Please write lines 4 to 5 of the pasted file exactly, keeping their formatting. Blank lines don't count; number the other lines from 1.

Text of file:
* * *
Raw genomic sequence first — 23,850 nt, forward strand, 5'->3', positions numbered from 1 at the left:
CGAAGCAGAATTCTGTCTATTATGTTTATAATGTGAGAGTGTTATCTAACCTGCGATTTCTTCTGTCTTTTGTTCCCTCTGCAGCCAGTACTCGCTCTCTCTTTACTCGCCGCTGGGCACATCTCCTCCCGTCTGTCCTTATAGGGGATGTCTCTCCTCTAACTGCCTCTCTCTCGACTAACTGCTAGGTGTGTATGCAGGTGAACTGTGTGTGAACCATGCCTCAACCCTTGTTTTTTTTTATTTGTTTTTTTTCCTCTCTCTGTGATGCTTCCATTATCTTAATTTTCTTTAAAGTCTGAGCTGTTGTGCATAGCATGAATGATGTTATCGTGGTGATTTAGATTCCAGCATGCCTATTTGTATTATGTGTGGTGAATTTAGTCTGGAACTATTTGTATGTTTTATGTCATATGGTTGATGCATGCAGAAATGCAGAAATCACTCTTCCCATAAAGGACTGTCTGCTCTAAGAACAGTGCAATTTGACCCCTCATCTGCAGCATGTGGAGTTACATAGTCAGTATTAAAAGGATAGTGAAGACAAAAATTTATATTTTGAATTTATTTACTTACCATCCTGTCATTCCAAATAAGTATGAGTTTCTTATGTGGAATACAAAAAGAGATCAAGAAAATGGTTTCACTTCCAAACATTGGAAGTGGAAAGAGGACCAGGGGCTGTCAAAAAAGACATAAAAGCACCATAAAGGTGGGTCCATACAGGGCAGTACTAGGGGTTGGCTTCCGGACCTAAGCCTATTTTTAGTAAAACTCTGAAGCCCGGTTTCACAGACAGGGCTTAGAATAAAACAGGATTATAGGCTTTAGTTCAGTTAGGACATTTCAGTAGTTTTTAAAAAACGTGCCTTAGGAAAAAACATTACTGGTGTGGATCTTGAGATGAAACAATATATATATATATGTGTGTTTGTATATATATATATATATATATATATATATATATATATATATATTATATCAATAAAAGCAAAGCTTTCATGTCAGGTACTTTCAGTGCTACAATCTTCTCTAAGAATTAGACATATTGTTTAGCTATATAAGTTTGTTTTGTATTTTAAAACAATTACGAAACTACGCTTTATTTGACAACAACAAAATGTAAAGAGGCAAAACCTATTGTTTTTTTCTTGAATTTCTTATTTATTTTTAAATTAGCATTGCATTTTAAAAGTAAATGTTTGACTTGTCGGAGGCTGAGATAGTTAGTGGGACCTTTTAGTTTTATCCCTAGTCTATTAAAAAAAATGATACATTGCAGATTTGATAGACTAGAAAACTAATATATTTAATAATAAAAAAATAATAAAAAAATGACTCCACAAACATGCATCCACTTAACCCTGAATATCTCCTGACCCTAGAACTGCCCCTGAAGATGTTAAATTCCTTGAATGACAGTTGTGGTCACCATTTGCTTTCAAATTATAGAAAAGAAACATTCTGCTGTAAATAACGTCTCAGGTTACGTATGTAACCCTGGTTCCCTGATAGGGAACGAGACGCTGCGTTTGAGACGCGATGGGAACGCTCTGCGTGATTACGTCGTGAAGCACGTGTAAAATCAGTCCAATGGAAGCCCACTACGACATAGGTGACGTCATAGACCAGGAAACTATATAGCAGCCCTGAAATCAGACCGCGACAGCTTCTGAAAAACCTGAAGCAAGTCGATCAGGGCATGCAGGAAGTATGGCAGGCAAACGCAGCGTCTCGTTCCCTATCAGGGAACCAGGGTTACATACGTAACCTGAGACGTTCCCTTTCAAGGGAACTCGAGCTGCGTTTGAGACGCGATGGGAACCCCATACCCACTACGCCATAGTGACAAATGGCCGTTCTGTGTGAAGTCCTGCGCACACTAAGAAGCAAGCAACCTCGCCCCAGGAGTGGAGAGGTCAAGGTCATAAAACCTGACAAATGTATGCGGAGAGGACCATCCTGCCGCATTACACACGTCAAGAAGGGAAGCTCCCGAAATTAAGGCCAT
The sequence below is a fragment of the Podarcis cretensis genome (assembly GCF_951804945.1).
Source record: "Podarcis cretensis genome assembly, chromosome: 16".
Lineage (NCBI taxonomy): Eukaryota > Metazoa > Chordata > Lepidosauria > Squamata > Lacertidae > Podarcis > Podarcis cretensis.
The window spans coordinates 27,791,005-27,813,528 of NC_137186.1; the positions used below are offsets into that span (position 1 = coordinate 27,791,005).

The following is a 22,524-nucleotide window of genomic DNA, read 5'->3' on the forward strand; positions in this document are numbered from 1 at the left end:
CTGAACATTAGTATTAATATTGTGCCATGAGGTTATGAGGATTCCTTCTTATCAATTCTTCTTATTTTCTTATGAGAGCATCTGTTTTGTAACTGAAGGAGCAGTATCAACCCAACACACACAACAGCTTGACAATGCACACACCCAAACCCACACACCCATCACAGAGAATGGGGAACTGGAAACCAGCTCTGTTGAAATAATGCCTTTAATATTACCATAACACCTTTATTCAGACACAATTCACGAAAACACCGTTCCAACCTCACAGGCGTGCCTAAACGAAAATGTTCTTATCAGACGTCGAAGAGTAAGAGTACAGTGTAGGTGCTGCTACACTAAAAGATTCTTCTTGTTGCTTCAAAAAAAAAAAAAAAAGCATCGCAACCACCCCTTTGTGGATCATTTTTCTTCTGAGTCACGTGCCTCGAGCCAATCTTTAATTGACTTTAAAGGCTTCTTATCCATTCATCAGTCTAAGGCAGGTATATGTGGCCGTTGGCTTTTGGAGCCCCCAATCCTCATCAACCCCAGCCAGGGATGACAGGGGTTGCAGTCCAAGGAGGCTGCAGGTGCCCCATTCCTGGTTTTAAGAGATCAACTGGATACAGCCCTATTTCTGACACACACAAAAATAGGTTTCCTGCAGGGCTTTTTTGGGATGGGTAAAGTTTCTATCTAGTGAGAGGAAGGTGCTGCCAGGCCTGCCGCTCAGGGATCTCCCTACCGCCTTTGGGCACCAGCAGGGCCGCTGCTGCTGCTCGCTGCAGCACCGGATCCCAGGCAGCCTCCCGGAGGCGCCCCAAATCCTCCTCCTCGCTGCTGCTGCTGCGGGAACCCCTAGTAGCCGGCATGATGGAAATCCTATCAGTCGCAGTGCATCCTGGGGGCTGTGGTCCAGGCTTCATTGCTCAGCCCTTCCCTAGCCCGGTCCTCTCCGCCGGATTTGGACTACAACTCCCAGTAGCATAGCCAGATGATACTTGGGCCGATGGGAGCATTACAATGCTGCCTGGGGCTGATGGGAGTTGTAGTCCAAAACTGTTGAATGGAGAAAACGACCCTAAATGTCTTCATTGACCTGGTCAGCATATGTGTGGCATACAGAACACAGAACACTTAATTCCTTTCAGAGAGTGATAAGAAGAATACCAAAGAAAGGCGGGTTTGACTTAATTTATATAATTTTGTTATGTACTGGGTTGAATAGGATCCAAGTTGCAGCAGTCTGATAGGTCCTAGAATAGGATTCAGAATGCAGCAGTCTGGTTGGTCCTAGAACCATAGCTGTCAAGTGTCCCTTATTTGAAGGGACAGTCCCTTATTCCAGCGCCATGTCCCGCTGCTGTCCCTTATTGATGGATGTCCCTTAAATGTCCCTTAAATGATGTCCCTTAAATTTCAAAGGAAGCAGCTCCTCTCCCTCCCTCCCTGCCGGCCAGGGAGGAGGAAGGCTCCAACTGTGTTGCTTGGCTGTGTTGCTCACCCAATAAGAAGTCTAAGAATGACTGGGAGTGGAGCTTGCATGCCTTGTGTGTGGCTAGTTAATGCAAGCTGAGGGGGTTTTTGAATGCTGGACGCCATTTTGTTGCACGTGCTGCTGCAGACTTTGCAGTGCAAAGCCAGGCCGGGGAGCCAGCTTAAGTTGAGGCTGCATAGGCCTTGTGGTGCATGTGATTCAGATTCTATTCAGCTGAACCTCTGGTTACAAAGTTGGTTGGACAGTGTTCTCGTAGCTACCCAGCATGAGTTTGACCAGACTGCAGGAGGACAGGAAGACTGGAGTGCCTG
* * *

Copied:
Source record: "Podarcis cretensis genome assembly, chromosome: 16".
Lineage (NCBI taxonomy): Eukaryota > Metazoa > Chordata > Lepidosauria > Squamata > Lacertidae > Podarcis > Podarcis cretensis.